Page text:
Representatives of over 150 organizations from twelve countries gathered that spring of 1915, and 1,136 women voted to adopt twenty resolutions. These were similar to the program of the Woman's Peace Party. The International Congress of Women advocated universal disarmament secured by international agreement. They believed that the private profits from armament factories were a strong hindrance to abolishing war. In addition they decided to urge the neutral countries to offer continuous mediation for a peace settlement between the belligerent nations, and they selected envoys to approach the different governments. Jane Addams, Aletta Jacobs, and the Italian Rosa Genoni went to Austro-Hungary, Belgium, Britain, France, Germany, Italy, and Switzerland. Emily Balch, Chrystal Macmillan, Cor Ramondt Hirschmann, and Rosika Schwimmer were sent to the Scandinavian countries and Russia. In Sweden alone 343 meetings were held on June 27, and The Hague resolutions were signed by 88,784 women. In August, Jane Addams met with President Wilson, who said that the resolutions were the best formulation he had seen so far.
After having witnessed the war, Jane Addams explained why the young soldiers and civilians were revolting against war. She found that every nation claimed that they were fighting in self-defense to preserve their traditions. Though the elderly men believed that war was right and should be fought to the finish, the young men in the trenches were not convinced that it was a legitimate way of settling disputes. She quoted a young man who said,
We are told that we are fighting for civilization
but I tell you that war destroys civilization.
The highest product of the universities,
the scholar, the philosopher, the poet,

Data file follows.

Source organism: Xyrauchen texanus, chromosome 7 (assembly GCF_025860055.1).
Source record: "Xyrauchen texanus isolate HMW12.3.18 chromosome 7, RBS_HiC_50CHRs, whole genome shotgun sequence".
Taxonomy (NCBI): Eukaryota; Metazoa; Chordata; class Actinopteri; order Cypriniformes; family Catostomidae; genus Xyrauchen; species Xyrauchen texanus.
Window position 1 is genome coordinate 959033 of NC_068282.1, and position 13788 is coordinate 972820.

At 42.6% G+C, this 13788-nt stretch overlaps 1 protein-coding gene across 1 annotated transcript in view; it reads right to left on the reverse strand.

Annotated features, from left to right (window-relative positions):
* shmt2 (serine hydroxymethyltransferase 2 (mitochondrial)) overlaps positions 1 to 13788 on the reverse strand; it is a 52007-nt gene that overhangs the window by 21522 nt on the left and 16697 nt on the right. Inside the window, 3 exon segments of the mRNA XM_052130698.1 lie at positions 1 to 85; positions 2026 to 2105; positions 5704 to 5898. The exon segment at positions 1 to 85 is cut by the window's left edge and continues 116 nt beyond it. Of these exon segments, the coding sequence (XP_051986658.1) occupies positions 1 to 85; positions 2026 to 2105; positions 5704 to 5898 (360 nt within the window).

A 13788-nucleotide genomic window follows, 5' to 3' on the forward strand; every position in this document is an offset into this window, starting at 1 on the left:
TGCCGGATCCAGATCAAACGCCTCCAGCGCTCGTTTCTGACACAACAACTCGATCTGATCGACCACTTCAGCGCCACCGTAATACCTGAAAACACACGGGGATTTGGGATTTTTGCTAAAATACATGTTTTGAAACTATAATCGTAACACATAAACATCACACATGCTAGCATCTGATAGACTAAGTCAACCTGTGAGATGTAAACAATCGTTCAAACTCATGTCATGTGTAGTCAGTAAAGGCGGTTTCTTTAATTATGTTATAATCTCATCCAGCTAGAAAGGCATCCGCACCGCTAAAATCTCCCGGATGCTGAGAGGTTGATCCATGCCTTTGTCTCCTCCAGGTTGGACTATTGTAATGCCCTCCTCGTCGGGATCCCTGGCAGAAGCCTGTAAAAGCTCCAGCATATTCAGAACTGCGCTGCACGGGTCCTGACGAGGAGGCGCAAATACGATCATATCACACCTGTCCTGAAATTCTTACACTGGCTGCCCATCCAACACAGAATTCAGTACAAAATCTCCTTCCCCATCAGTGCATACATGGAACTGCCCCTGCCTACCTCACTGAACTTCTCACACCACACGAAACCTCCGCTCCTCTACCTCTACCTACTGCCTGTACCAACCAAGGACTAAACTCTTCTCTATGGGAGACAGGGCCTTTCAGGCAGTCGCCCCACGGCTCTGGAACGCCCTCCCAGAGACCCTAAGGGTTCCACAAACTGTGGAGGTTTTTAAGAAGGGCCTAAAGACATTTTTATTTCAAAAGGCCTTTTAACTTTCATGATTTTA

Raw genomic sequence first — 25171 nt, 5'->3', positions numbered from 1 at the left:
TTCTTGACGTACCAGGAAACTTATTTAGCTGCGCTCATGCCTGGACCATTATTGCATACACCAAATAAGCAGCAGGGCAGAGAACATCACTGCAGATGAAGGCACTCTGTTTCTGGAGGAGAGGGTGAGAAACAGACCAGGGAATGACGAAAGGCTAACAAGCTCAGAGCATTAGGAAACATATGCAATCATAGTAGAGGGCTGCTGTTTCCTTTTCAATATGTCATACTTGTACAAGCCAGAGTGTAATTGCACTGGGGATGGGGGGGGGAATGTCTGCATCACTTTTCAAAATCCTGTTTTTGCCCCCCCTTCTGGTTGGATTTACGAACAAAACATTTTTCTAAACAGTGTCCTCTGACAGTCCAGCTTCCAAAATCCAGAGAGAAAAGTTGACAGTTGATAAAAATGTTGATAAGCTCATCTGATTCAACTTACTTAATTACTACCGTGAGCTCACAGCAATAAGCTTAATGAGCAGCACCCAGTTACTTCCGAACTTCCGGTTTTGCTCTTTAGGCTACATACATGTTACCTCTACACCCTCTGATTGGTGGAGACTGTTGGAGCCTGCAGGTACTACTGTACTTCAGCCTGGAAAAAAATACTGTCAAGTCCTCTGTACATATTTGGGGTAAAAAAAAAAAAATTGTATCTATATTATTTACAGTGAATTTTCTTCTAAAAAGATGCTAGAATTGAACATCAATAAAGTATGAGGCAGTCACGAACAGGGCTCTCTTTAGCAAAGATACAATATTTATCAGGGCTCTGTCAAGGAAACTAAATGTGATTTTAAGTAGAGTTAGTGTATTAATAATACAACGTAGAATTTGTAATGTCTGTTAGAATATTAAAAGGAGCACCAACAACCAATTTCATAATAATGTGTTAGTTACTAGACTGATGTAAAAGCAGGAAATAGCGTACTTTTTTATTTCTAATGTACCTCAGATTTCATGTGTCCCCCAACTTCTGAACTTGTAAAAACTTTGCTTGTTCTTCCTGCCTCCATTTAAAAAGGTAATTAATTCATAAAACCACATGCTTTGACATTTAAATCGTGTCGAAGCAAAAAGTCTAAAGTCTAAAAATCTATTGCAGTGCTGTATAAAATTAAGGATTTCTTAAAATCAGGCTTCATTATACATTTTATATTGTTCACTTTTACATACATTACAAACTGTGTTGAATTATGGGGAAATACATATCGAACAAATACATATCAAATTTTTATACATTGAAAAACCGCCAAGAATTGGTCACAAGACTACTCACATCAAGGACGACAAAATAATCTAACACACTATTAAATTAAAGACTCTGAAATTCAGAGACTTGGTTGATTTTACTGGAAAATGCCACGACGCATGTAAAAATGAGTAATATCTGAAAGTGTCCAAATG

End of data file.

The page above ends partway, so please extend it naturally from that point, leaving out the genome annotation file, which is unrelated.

when he is in the trenches,
when he spends his days and nights
in squalor and brutality and horror
is as low and brutal as the rudest peasant.9
He went on to explain that in the trenches there was neither courage nor cowardice, as chance determined who was blown up. Addams found war to be so unnatural that soldiers had to be drugged to make the bayonet charge. The English were given rum, the Germans ether, and the French used absinthe. She believed that if peace were made by negotiation, the civil authorities of the western democracies would have more influence; but if it was fought to victory, the military authorities would make the final settlement.
Of the factors that Jane Addams believed caused the war to continue, she placed first the influence of the press, observing,
The press everywhere tended to make
an entire nation responsible for the crimes of individuals,
a tendency which is certainly fraught with awful consequences,
even though the crimes for which the nation is held responsible
may have originated in the gross exaggeration
of some trivial incident.10
She also noticed that the domination by the press prevented the mobilization of the advocates for peace. She began to believe that "the next revolution against tyranny would have to be a revolution against the unscrupulous power of the press."11 People of different countries were not able to get the information they needed to make sound judgments about the war, because the press selected the knowledge they wanted the people to have just as the church did in the past. The women at The Hague believed that the time had come to begin negotiations, or else the war would go on year after year until exhaustion. Some politicians called these women envoys foolish. However, one high official told Addams that hers were the first sensible words he had heard in his office for ten months; usually people just asked him for more ammunition and more money. To him the words "why not substitute negotiations for fighting" were the most sensible. Addams hoped that the breakdown of the philosophy of nationalism would bring about a new birth of internationalism, founded not just on arbitration treaties but upon governmental institutions designed to protect and enhance by cooperation a world becoming conscious of itself.